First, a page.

Approximately 6,000 students live in dorms on USC's campus, but the rest of the undergraduate population – about 75% to 80% of students – live off-campus.
Off-campus student apartments have introduced measures such as closing amenities and reducing gathering in apartments to minimize the spread of COVID-19. Kayleigh Roberts, the community assistant for Redtail on the River, said the complex is required to report any COVID-19 public health mandate violations to USC.
“We are reporting it to USC if anyone is in [our amenities] when they shouldn’t be, so like, if we see someone at the basketball court or in the pool or whatever, we do have to kick them out and tell them, and then we'll tell USC,” Roberts said.
Many student apartment complexes have closed down their amenities and other high-touch areas. Brandon King, customer experience and sales manager at The Village, said the complex has limited access to its amenities and closed down the movie theater and coffee bar.
“We have limited guest occupancy within the apartments to 10 occupants allowed in the apartments,” King said. “That’s monitored by our private security company who, after-hours, they patrol the community, and they make sure that that’s not being violated, and any kind of violation, they immediately address and then bring to our attention so that way we can evaluate everything.”
21 Oaks "immediately" shuts down any kind of gathering of more than a “handful of people,” according to community assistant Jeffrey Okeke. He said there are punishments for people who violate 21 Oaks’ community guidelines.
King said in The Village students who violate COVID-19 public health mandates will face consequences “on a case-by-case basis.”
“A lot of the ones we’ve seen so far, they are people who, they have not been aware of the 10 guest occupancy limit,” King said. "If they do come into contact with being in violation of anything like that, then we go on a warning basis, and then we typically never see another issue from that apartment or from those kinds of people who are found in violation."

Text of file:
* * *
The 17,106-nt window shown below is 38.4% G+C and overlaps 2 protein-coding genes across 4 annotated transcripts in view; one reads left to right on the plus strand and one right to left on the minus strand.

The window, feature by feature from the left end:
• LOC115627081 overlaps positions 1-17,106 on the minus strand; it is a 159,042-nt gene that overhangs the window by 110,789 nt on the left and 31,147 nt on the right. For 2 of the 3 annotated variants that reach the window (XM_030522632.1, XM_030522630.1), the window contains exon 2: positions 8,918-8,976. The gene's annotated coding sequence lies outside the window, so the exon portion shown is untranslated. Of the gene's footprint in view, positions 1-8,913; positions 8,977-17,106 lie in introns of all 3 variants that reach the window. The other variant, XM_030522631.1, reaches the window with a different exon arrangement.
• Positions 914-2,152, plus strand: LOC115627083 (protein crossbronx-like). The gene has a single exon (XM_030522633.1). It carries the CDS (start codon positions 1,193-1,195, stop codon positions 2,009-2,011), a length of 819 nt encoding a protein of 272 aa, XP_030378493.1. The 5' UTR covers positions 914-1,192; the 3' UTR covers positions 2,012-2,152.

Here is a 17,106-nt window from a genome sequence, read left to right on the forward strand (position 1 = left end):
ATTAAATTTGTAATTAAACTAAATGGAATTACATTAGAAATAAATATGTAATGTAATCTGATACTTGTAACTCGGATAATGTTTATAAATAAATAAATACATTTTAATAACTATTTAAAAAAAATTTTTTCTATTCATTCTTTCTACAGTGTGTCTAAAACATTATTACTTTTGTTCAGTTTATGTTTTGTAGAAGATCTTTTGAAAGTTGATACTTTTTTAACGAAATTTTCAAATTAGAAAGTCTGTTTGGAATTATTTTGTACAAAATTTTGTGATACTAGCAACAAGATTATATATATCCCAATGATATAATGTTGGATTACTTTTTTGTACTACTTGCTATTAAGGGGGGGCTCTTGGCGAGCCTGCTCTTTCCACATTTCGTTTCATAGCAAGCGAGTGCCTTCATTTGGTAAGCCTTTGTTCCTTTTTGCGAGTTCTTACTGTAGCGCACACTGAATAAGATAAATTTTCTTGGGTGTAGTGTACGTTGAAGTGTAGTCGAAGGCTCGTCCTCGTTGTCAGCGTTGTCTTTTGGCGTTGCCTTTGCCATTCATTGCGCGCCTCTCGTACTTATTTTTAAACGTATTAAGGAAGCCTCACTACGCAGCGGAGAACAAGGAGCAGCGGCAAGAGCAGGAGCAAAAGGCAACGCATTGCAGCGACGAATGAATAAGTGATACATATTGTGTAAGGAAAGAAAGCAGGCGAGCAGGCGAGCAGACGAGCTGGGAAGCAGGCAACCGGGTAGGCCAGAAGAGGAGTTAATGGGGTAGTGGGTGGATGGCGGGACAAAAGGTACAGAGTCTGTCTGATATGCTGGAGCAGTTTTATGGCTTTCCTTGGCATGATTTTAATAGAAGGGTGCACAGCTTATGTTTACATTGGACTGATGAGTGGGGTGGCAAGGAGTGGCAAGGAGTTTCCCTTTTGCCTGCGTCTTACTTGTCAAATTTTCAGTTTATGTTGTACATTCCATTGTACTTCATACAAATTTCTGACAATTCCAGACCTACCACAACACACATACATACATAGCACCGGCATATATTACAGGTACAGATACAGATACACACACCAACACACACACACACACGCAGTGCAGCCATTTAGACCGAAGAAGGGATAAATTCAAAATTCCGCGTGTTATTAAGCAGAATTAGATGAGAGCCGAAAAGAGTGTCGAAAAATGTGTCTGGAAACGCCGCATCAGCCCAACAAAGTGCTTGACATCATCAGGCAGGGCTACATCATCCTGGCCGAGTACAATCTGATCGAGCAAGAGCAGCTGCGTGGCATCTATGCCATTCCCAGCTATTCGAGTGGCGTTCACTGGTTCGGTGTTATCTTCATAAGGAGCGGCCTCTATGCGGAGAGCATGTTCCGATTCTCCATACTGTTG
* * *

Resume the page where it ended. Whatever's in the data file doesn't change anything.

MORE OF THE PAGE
Madelyn Kierce, a third-year public health student, lives at The Village and said there haven't been many parties since the first week of the semester.
"I know one of my friends said security got called and told them if they didn't leave, then the cops would be called," Kierce said.
Redtail has not had any cases where they have had to punish anyone, but “if there’s parties or something, we definitely would,” Roberts said.
While most apartment complexes are following the same basic guidelines for implementing COVID-19 precautions, there is a difference between how apartments deal with reported COVID-19 cases.
Mykayla Capeles, a third-year public relations student, is a resident of the Station at Five Points. She said she hadn't received any information about COVID-19 precautions prior to moving in.
Over the summer, she said the complex emailed residents twice to say employees had tested positive. She has not been notified about any residents testing positive, Capeles said in an email.
"It's upsetting that they wouldn't, just take precaution of where we live," Capeles said in a phone interview.
Capeles said during the summer, the Station made people sign into the gym, but they are no longer doing that.
The Daily Gamecock reached out to the Station three times by phone and has yet to receive comment.
The Village informs its residents and their parents if someone gets COVID-19, but doesn’t release any personal information, King said. It also does contact tracing "whenever a resident does report to us that they have tested positive."
“We take the appropriate measures to alert any possible residents or any people who’ve been exposed or possibly exposed,” King said. “We do alert the residents, as well.”
Redtail informs its community if people have tested positive, “but we don’t give specific numbers,” Roberts said.
21 Oaks doesn’t tell its residents if anyone has had COVID-19. Okeke said informing residents of other people’s health conditions is an invasion of health privacy.
“We don’t give numbers to the residents. We usually isolate that person or that apartment,” Okeke said.
21 Oaks resident Lily Averkamp said she wishes they'd tell the residents the case numbers.
"I think it would help a lot if they would tell us if there's cases in our own building," Averkamp, a second-year marketing and human resources management student, said. "And see where the cases are stemming from, maybe within the apartments."
Averkamp said she believes that 21 Oaks is doing a good job with closing down amenities, but she wants them to be more communicative about COVID-19.
"More precautions could have been handled when we first moved in, such as cleaning," Averkamp said. "Within the gym and stuff, there could be more precautions held, like them coming to check if people have masks on in the gym."
The Daily Gamecock also reached out to Empire, the Station, Olympia, Granby, Palmetto Compress, Reigns and Stadium Suites for this story and has yet to receive comment.